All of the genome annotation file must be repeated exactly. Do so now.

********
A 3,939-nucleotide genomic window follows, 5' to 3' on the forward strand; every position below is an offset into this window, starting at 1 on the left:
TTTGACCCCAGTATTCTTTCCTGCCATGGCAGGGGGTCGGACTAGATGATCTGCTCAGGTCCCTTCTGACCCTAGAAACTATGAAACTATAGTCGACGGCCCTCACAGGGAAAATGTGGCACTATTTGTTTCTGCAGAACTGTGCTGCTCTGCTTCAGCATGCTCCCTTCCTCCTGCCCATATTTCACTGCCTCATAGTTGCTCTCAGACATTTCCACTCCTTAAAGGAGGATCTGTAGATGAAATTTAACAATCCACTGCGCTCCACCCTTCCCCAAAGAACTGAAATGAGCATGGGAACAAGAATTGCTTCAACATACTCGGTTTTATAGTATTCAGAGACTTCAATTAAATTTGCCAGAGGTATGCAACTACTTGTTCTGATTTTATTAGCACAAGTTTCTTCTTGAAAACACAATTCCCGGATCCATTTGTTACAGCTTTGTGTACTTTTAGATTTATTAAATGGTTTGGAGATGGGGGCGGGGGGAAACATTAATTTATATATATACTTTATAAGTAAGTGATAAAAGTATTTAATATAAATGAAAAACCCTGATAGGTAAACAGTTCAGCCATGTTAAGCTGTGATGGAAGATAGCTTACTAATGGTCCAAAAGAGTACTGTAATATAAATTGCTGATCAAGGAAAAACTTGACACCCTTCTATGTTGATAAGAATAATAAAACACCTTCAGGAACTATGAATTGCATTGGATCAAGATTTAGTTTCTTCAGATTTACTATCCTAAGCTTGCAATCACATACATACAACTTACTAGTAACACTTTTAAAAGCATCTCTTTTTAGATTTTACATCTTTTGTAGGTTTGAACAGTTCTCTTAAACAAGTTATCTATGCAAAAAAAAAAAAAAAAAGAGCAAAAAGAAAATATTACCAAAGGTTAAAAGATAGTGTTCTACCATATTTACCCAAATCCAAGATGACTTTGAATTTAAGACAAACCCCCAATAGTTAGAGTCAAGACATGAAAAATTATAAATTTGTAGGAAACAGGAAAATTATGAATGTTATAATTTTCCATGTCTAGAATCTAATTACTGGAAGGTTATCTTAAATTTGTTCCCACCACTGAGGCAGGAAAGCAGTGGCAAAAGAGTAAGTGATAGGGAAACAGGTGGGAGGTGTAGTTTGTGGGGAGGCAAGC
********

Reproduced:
A 3,939-nucleotide genomic window follows, 5' to 3' on the forward strand; every position below is an offset into this window, starting at 1 on the left:
TTTGACCCCAGTATTCTTTCCTGCCATGGCAGGGGGTCGGACTAGATGATCTGCTCAGGTCCCTTCTGACCCTAGAAACTATGAAACTATAGTCGACGGCCCTCACAGGGAAAATGTGGCACTATTTGTTTCTGCAGAACTGTGCTGCTCTGCTTCAGCATGCTCCCTTCCTCCTGCCCATATTTCACTGCCTCATAGTTGCTCTCAGACATTTCCACTCCTTAAAGGAGGATCTGTAGATGAAATTTAACAATCCACTGCGCTCCACCCTTCCCCAAAGAACTGAAATGAGCATGGGAACAAGAATTGCTTCAACATACTCGGTTTTATAGTATTCAGAGACTTCAATTAAATTTGCCAGAGGTATGCAACTACTTGTTCTGATTTTATTAGCACAAGTTTCTTCTTGAAAACACAATTCCCGGATCCATTTGTTACAGCTTTGTGTACTTTTAGATTTATTAAATGGTTTGGAGATGGGGGCGGGGGGAAACATTAATTTATATATATACTTTATAAGTAAGTGATAAAAGTATTTAATATAAATGAAAAACCCTGATAGGTAAACAGTTCAGCCATGTTAAGCTGTGATGGAAGATAGCTTACTAATGGTCCAAAAGAGTACTGTAATATAAATTGCTGATCAAGGAAAAACTTGACACCCTTCTATGTTGATAAGAATAATAAAACACCTTCAGGAACTATGAATTGCATTGGATCAAGATTTAGTTTCTTCAGATTTACTATCCTAAGCTTGCAATCACATACATACAACTTACTAGTAACACTTTTAAAAGCATCTCTTTTTAGATTTTACATCTTTTGTAGGTTTGAACAGTTCTCTTAAACAAGTTATCTATGCAAAAAAAAAAAAAAAAAGAGCAAAAAGAAAATATTACCAAAGGTTAAAAGATAGTGTTCTACCATATTTACCCAAATCCAAGATGACTTTGAATTTAAGACAAACCCCCAATAGTTAGAGTCAAGACATGAAAAATTATAAATTTGTAGGAAACAGGAAAATTATGAATGTTATAATTTTCCATGTCTAGAATCTAATTACTGGAAGGTTATCTTAAATTTGTTCCCACCACTGAGGCAGGAAAGCAGTGGCAAAAGAGTAAGTGATAGGGAAACAGGTGGGAGGTGTAGTTTGTGGGGAGGCAAGC